HBO’s I May Destroy You Is a Challenging Odyssey Through Modern Dating and Sexual ConsentPhoto Courtesy of HBO TV Reviews I May Destroy You
There may be few series as difficult but as important right now as Michaela Coel’s new 12-episode HBO show I May Destroy You. The Ghanaian-British creator and star explores the pain, confusion, and eventual road to healing regarding the rape experienced by her London-based lead, Arabella. Playing out as a series of vignettes, the season is tied together by a close-knit group of friends who must confront everything from their own biases to sexual crimes perpetrated against them.
The half-hour series begins with Arabella returning from an Italian sojourn to visit Biagio (Marouane Zotti), a local drug dealer with whom she wants to have an actual relationship. His reticence sets up the first of many romantic disappointments, a theme throughout this episode and the season as a whole. Back in London, Arabella is being pushed to finish the manuscript for a book that landed with a major publisher, but in the middle of her all-nighter she goes out to meet up with friends at a bar where she is later drugged and date raped.
The events of that night come back to Arabella in confused flashes, and while she does go to the police and ultimately seeks therapy, she is hesitant to believe the worst—or even (initially) that anything happened at all. With Arabella, Coel gives us a young woman who is not trying to be a poster child. She is a mess, and the book that she is trying to write becomes the show that we are watching and ultimately experiencing with her. When she tries to go back to “normal” after her assault with a casual hookup, it turns into another kind of rape. Later, attending a support group for survivors, she says the most heartbreaking line of the entire series: “I’m here to try and find out how to not get raped.”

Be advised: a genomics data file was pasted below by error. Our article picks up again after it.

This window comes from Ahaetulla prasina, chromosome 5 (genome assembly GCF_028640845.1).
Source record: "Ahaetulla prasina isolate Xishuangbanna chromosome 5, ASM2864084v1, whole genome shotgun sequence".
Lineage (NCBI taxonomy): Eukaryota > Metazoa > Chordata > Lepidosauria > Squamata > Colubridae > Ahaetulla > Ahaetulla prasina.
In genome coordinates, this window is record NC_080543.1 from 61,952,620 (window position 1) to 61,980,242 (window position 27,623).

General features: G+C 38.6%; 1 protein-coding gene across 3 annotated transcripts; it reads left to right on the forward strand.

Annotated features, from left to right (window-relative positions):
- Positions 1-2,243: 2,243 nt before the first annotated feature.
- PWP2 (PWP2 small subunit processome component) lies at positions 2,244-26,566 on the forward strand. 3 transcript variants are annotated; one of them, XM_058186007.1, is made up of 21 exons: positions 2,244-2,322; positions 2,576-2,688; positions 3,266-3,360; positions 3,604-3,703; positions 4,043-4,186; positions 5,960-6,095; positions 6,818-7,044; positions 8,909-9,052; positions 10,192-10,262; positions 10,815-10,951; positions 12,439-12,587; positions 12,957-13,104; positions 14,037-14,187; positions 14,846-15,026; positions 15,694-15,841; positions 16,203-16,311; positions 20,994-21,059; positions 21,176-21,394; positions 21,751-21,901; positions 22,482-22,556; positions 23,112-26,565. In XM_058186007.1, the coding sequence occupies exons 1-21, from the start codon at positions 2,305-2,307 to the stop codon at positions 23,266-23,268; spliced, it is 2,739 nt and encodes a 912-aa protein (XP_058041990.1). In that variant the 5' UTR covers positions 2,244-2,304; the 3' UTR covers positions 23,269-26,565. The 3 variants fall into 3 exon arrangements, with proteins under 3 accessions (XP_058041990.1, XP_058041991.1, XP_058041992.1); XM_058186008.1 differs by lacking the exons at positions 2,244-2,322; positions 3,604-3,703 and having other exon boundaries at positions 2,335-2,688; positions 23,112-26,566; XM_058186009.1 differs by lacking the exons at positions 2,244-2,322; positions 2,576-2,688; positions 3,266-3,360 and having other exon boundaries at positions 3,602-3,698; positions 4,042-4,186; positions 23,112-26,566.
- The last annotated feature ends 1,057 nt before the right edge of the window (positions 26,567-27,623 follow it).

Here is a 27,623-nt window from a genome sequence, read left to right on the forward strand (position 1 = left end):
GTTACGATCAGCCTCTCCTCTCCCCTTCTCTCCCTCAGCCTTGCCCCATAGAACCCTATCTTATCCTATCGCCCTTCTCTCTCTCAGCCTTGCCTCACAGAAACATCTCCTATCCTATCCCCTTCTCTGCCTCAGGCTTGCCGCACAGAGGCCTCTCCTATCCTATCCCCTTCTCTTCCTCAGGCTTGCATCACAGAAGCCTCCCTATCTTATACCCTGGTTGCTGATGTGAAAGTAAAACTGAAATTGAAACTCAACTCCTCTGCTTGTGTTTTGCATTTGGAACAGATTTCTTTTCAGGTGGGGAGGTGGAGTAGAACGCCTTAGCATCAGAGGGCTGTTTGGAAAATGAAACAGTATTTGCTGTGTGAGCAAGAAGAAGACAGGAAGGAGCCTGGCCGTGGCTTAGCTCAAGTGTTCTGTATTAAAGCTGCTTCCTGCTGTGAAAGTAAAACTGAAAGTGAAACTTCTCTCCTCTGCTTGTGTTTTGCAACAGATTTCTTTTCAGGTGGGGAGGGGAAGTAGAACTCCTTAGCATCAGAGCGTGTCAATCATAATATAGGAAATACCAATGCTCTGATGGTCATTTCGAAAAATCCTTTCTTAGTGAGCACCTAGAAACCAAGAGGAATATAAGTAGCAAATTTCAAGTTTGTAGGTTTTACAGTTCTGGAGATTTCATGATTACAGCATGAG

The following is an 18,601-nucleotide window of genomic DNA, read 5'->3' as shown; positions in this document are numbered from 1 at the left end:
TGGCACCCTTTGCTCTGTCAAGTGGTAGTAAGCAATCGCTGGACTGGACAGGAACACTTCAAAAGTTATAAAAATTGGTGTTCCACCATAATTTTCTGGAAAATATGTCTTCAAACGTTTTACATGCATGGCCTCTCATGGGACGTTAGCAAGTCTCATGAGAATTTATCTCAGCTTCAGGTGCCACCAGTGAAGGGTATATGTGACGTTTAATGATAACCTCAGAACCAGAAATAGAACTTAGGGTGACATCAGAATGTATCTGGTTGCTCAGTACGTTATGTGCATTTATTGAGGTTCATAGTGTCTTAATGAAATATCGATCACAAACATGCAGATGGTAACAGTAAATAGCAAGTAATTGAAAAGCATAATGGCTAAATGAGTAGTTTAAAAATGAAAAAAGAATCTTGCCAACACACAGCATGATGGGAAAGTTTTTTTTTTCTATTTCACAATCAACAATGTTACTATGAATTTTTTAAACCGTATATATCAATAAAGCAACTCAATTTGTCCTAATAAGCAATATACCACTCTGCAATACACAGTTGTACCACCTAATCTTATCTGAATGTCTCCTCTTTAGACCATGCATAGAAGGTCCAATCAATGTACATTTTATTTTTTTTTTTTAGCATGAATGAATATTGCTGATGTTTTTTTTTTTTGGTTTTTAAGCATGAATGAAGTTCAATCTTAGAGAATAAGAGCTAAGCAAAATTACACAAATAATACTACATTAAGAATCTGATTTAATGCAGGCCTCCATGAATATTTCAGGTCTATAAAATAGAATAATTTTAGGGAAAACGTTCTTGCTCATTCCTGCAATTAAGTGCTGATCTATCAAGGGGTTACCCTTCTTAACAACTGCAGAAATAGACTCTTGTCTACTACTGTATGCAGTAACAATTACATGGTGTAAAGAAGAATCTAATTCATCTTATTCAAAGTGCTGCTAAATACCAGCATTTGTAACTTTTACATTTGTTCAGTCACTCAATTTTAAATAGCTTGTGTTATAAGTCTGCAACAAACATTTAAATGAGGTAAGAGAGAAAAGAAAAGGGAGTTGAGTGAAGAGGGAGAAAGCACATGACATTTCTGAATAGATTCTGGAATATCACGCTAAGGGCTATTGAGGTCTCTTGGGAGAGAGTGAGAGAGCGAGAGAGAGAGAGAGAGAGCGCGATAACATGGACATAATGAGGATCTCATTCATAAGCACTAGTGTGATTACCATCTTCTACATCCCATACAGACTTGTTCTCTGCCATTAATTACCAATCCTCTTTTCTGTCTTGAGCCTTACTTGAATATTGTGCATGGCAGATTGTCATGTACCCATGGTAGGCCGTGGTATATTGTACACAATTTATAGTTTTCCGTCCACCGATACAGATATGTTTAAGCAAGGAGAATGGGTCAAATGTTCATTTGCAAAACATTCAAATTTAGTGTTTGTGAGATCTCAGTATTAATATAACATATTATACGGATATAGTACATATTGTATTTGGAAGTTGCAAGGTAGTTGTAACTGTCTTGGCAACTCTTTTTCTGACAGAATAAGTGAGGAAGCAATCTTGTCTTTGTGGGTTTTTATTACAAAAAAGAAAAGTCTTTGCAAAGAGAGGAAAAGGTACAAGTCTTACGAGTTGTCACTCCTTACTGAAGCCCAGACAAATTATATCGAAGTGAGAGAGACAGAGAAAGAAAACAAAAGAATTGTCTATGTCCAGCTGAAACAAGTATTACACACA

Arabella’s experiences are harrowing, but her reporting the crime and finding support are given a clearer path than that of her friend Kwame (Paapa Essiedu), a gay man who engaged in consensual sex followed by assault. Like Arabella, Kwame wants justice for what happened while also wanting to pretend it didn’t happen—something that is made all the more difficult by a horribly botched encounter with police when making the report. Arabella’s best friend and roommate, Terry (a dynamic Weruche Opia) is also is forced to reconsider a sexual encounter she had in Italy that she thought was freeing, but was in fact likely a setup.
All of this is rough, but the series takes on a loose structure to tell its stories. It’s not often clear where things are going, episode to episode, and resolutions are not always tangible. Some kind of closure is ultimately available to Arabella in a strong season finale, but there is still a lot left unexplored. And while we get to know Arabella exceptionally well throughout the season, we never know Terry or Kwame quite as three-dimensionally, despite spending so much time with them. Their own endings are rushed and tacked-on, as if to find something positive out of all of this pain, but in a way that doesn’t feel earned after so much time spent in the wilderness. The road to happiness deserves space, too.